At the beginning of my career I enjoyed conferences but now I actually loath them. They're a waste of time and a left over from a bygone era. Little happens there that could not be done online. The wasted money spent on these things could be put to much better use. I go because attendance is part of our performance program. Would prefer not to...

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Response to belcffub (Reply #6)

Tue Mar 20, 2012, 09:14 PM

10. This wasn't talking about marketing people or spokesmodels

The ad in question specifically lists the women (not any attractive men) who will be serving beer as a primary "perk" of the conference. That isn't hiring an incidentally attractive marketing person/spokesmodel for their promotional talents; it is setting up and promoting an event with specifically female (not male) commodification and subservience as a key element. And while this may be common, it is not uncontroversial. The "booth babes" phenomenon has been receiving a good deal of attention from people in the tech industry who are uncomfortable with it. To some degree, I think you're proving the point of the people who are sick of it; you say A) these conferences themselves are outdated and unnecessary; B) the spokesmodels are an ineffective gimmick; yet C) there is some compulsion for tech professionals, even those who would prefer not to, to attend these conferences--including female tech professionals. They cannot just avoid them without consequences to their careers. I'm not a model or a marketing person (though I have served beer on occasion); I don't feel required to put up with sexism on the job.

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Response to Newsjock (Original post)

Tue Mar 20, 2012, 08:38 PM

7. I don't get it.

 

What's sexist about telling women that they will have female staff serve beer to them?
Is it appealing to lesbianism or something?

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Response to provis99 (Reply #7)

Tue Mar 20, 2012, 08:42 PM

8. I don't think it was '(Attention,) women:'

... I think it was a bullet point, as in "(We'll have) women." But yes, in isolation, it can be read as a bit ... well ... different.

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Response to Newsjock (Reply #8)

Tue Mar 20, 2012, 08:55 PM

9. so at worst, it was ambiguously sexist, depending on who read it.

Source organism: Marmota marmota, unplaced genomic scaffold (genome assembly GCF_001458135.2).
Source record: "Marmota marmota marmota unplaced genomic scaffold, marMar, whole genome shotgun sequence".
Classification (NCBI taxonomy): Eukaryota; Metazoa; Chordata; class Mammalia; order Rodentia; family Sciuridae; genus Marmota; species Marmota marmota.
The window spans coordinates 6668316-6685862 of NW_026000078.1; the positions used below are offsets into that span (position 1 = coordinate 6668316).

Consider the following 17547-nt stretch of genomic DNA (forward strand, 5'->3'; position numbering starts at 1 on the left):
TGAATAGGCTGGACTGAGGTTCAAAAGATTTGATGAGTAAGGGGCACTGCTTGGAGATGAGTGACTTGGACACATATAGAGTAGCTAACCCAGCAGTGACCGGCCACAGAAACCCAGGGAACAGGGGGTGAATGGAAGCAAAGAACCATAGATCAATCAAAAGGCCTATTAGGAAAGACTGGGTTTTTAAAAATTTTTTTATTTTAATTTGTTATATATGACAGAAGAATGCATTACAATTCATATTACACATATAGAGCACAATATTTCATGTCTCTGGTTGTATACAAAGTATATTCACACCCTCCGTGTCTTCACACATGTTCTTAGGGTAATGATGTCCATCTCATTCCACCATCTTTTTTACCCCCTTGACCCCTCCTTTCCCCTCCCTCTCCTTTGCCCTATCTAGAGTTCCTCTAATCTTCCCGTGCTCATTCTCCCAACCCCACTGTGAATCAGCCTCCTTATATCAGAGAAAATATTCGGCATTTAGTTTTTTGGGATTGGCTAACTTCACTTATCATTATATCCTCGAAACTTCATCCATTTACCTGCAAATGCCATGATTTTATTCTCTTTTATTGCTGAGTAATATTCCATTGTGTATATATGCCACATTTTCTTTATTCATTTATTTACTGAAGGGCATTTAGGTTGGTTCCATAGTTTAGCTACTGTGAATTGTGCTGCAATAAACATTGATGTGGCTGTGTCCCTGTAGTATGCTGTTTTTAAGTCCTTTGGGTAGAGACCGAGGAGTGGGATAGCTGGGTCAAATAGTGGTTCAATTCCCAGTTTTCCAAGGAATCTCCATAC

Sorry, the complainers don't pass muster on this one. It's like spinning records backwards and claiming to hear Satanic messages.

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Response to provis99 (Reply #9)

Tue Mar 20, 2012, 09:24 PM

11. There is nothing ambiguous about it

If you look at the image, the word "Women" is in bold as a bulletpoint on the list of perks.

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Response to provis99 (Reply #9)

Tue Mar 20, 2012, 09:31 PM

12. It's not ambiguous. One of the "perks" listed is women. And these women

will be there to serve the men. The obvious conclusion is that the ONLY women who will be there will be the servers. They are clearly advertising only to men, thereby making it an event a woman would not feel welcomed to attend (unless they are part of the wait staff).

This isn't an ad for a bachelor party, but it sounds like one. It's not like playing records backwards looking for messages. It's very obvious sexism. That's why their sponsors are dropping them.

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Response to Liquorice (Reply #12)

Wed Mar 21, 2012, 12:33 PM

20. ^^^^ This ^^^^

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Response to Newsjock (Original post)

Wed Mar 21, 2012, 12:55 AM

13. We Can Do Better: An Apology from Sqoot

Hey, I'm one of the co-founders of Sqoot. We're a small startup trying to do big things. Sometimes we trip and fall. This is one of those times. In hindsight, our language was reckless & immature. Please accept our apology:

http://blog.sqoot.com/we-can-do-better-an-apology-from-sqoot

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Response to avand (Reply #13)

Wed Mar 21, 2012, 01:14 AM

14. Read before you post. Check spelling also as there is a glaring misspelling there also.

"Take a brake?" Take my car brakes? Brake your car? Or do you mean take a BREAK from your busy life? Spell check can only go so far.

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Response to uppityperson (Reply #14)

Wed Mar 21, 2012, 12:51 PM

21. "Take a brake" and "Security has strick instructions"




Language problems

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Response to avand (Reply #13)

Wed Mar 21, 2012, 07:45 AM

16. You should also apologize to Strunk & White. n/t

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Response to Ian David (Reply #16)

Wed Mar 21, 2012, 12:21 PM

19. Indeed

Believe it or not, Sqootsters, people over the age of 25 can contribute something, such as proper spelling and good grammar. The sexist wording of one of your bullet points is a minor consideration compared to much of the rest of the offenses in your event announcement.

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Response to Newsjock (Original post)

Wed Mar 21, 2012, 07:44 AM

15. All your code are belong to us. n/t

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Response to Newsjock (Original post)

Wed Mar 21, 2012, 07:51 AM

17. Whoops! Their bad.

When mysoginy costs them economically they start paying attention.